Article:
The third round saw the Packers address their running game with Hawaii RB Alex Green. The 6' 225 lb running back was a a beast in the pass first Hawaii scheme, becoming only the thirds Warrior to rush for over a thousand yards and the first since 1982. Green also logged 17 TDs, just two shy of the Hawaii record.  Green runs a 4.45 40, has fantastic balance and vision, and good strength.  Green was taken as insurance for the third down situational back, as Brandon Jackson is a free agent.  With Ryan Grant in the last year of his contract, Green stands to be in position to be part of a two back rotation with James Starks in the future.  Green is thickly built, runs with good burst through the hole breaks tackles and wraps up the ball well, but has a tendency to run too upright and his agility is questionable, especially in start and stop situations.  This wasn't a bad pick, but I'm not sure that it was a good grab, either.  I'd rate this a C.

The fourth round saw the Packers grab up Windy City Gridiron favorite Davon House from New Mexico State.  The 6'1" 200 lb corner dropped all the way to the end of the fourth round, and the Packers capitalized.  House is an aggressive corner that some projected as a FS in the NFL.  He has good speed and mirrors receivers well.  He likes to move receivers to the outside and does a good job of keeping inside position.  He does have problems with double moves and gets lost in crossing routes.  He also has problems with faster receivers running quick slant routes.  House won't likely start any time soon in Green Bay, and will be primarily a ST player as he develops, but he could end up being a huge steal.  Grade?  C+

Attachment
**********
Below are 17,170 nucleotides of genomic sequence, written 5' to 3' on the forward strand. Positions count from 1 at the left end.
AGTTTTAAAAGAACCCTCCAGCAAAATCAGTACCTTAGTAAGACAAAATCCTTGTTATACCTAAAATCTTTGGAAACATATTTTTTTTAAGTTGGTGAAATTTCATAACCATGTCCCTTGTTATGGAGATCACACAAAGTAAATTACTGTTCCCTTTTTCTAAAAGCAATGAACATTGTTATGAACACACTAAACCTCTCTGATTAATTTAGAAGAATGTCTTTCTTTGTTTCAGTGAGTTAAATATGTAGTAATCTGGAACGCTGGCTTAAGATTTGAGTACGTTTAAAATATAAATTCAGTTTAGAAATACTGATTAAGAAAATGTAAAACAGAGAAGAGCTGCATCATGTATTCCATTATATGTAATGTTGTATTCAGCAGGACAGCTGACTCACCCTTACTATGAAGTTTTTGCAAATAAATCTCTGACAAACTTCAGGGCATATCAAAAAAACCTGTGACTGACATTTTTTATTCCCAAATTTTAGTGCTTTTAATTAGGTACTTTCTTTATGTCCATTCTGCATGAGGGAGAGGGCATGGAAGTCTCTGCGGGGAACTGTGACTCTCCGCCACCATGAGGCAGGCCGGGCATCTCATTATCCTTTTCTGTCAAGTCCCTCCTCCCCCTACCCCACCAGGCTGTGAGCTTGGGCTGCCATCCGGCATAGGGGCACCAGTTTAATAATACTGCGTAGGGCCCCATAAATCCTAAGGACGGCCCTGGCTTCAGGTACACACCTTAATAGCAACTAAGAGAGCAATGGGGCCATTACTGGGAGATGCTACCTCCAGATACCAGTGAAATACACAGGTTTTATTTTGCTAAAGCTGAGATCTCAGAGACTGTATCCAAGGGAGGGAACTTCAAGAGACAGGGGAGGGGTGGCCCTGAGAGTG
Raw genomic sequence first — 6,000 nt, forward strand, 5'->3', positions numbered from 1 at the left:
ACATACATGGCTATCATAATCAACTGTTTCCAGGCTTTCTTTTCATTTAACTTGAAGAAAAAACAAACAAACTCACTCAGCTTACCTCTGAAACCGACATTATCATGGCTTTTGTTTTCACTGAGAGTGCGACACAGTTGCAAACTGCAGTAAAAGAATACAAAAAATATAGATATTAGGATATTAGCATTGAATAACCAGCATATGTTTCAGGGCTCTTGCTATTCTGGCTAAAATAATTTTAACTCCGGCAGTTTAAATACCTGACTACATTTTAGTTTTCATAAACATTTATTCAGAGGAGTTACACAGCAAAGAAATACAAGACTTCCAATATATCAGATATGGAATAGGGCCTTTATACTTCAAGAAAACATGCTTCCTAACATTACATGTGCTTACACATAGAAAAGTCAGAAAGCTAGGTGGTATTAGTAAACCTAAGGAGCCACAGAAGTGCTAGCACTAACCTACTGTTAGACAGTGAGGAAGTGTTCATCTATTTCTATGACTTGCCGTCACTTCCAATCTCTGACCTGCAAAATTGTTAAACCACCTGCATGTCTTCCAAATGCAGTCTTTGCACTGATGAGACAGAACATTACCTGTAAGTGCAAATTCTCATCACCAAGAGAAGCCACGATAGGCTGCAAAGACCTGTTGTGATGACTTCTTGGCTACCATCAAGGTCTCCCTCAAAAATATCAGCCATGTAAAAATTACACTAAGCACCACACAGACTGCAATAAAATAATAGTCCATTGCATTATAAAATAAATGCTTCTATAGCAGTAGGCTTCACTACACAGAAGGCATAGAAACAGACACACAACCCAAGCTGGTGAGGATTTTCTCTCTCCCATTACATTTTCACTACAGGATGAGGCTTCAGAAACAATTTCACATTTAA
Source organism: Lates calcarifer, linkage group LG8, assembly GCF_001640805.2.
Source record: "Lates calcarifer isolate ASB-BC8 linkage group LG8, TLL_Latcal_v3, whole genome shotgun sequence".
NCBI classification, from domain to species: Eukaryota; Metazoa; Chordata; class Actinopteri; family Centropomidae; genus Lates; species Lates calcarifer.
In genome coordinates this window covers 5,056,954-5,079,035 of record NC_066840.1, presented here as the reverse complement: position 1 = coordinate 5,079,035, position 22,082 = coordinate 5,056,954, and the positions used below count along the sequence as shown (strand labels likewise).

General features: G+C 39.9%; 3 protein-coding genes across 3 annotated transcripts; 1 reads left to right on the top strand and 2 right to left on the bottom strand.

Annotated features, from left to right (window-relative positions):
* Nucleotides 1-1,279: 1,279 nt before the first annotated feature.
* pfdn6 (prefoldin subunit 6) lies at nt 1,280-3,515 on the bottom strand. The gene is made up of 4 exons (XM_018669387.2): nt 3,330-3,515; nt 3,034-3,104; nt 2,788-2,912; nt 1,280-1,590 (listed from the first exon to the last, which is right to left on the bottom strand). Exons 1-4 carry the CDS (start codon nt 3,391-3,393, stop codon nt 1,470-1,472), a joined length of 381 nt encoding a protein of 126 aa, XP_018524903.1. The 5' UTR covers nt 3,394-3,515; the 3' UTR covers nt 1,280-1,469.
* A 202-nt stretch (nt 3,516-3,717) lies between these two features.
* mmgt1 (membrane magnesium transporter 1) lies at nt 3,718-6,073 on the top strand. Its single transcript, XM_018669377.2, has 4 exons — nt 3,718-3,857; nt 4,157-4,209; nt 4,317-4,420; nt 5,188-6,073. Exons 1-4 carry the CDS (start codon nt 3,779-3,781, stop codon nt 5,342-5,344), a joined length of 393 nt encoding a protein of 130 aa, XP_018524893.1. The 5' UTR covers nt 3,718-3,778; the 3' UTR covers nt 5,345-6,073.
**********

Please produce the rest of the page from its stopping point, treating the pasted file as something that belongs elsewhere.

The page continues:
The Packers kind of confused me with their 5th round selection of DJ Williams.  The 6'2" 245 lb TE from Arkansas is kind of an odd choice.  Williams is a fin pass catching TE, but the Packers have Jermichael Finley and they use very few 2TE sets.  The confusing part is that Williams is a horrendous blocker.  Not for lack of effort,  mind you, but for lack of size, bulk and technique.  He just doesn't have the ability and is easily shed by defenders.  He does possess good hands, decent speed and agility and will help with the passing game if given the opportunity.  It's possible that the Pack are looking at him as a H-Back type player, but then, you expect an H-Back to be able to block.  The pick just doesan't make a lot of sense to me.  I give it a D.

All in all, because of the depth the Packers already have, it will be difficult for all but Sherrod to have any kind of immediate impact.  That says less about the quality of this draft than it says about the quality of the players already on the team.  Still, it seems to me that the Packers could have taken a few players that would have had a more immediate effect on the team in the early rounds than they did.  But I expect the Packers to be active in FA at a few positions, and for some of these Picks to be more "future investments", which a team can afford when their roster is as deep as the Packers roster is.

There you have the first 5 picks of the Packers 2011 draft.  What are your thoughts on the Packers draft picks thus far, and will it have much impact on the Bears this season?  And drop in on Wednesday to view the analysis of the Packers last five picks.